Mineola Mayor Investigating Vandalism of Village Property

Hate graffiti in the village of Mineola, NY has led Mayor Scott P. Strauss on an intense investigation.

Several buildings, signs and cars in the village were tagged at random by unknown persons in February. These tags varied from hateful images such as swastikas to the number 666, which is considered to be the number of the devil to some.

The swastikas were spray painted in red on several buildings such as Chaminade High School and the Mineola Village Hall. Some busses, cars and road signs were also defaced, and the word “outlaws” was found in random areas of Mineola in the color orange.

Mayor Strauss originally brought the graffiti issue to the village’s attention in hopes that people would tip off the Nassau County third precinct.  He brought it up for the second time in the last public meeting before Election Dayon March 7th. “I think someone with hatred in their hearts painted this, and it outraged me personally,” said Mayor Strauss.

According to the Nassau County third precinct, the case is still being investigated. When the vandals are found, they will be charged with aggravated assault and must serve several hours toward community service. The vandals will also be forced to pay the village for the cost of cleaning the graffiti off the defaced property.

The Mineola community can help expedite the process of catching the vandals. Trustee Lawrence A. Werther explained the processes of helping: “If anybody has any information that can help the police department’s progress, they can call 1-800-244-TIPS.”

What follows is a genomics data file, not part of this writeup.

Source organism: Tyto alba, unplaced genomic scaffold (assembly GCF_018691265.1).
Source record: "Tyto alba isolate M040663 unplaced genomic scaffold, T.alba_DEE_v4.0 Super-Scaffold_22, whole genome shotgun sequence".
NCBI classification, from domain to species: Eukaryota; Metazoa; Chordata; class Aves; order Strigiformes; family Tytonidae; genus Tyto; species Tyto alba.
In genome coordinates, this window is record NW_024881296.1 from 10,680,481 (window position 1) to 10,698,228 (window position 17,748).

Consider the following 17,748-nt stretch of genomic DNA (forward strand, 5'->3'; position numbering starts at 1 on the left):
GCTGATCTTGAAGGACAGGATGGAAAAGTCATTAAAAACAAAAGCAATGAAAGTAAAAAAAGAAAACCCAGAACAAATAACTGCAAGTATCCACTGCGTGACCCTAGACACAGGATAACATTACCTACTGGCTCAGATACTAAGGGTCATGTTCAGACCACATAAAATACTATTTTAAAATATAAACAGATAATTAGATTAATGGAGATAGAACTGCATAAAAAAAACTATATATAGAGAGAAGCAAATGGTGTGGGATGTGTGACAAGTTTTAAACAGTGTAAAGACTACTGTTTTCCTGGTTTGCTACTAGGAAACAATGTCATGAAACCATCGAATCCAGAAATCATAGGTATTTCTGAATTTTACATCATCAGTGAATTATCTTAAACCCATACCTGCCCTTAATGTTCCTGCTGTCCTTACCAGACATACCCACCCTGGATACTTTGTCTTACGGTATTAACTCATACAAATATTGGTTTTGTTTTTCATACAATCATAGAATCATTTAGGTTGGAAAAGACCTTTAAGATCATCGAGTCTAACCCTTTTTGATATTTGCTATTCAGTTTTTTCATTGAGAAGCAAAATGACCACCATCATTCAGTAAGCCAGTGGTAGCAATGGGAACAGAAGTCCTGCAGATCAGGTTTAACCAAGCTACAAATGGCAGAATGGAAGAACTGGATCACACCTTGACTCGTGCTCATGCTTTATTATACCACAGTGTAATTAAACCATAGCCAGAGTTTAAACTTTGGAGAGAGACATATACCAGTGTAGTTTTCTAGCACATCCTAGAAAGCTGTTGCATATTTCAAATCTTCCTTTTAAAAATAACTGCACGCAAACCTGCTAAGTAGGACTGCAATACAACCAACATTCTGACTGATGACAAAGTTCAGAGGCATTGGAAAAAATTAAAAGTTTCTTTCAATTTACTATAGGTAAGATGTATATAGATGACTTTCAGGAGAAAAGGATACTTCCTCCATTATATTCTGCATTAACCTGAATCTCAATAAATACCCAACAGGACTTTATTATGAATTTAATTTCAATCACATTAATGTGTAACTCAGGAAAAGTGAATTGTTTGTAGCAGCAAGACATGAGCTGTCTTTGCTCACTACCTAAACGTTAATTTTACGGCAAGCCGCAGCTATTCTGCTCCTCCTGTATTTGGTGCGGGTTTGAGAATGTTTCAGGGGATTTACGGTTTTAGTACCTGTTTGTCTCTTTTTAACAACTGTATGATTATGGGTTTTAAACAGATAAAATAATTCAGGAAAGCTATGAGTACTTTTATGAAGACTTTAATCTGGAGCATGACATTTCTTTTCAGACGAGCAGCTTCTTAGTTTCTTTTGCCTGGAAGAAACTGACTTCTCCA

Nassau County’s third precinct explained that they work best with tips and anonymity is always an option. The village is willing to offer a reward for any information that will lead to the vandals that are responsible.

The crime is still being investigated, but the team is continuously getting larger. Mayor Strauss, the Nassau County precinct, Chaminade High School and several Mineola residents have been working together in hopes of finding the vandals.

Mineola resident -Andrea Longinott- expressed her attitude towards the damage: “I can’t understand why anyone would do such a thing. It’s pretty shocking and of course it upsets me to know that someone is purposely defacing where I live.”

Another Mineola resident, James Campbell, explained why it is important to attend the public meetings. “We basically come here, as a community, because we are concerned about our community and need to help make a change,” said Campbell.

With the effort and team-work being put forth, the vandals will soon be caught and Mineola can remain a clean village for the people. “It’s a great place to live; we want other people to see it,” said Strauss.

-Amanda Torres

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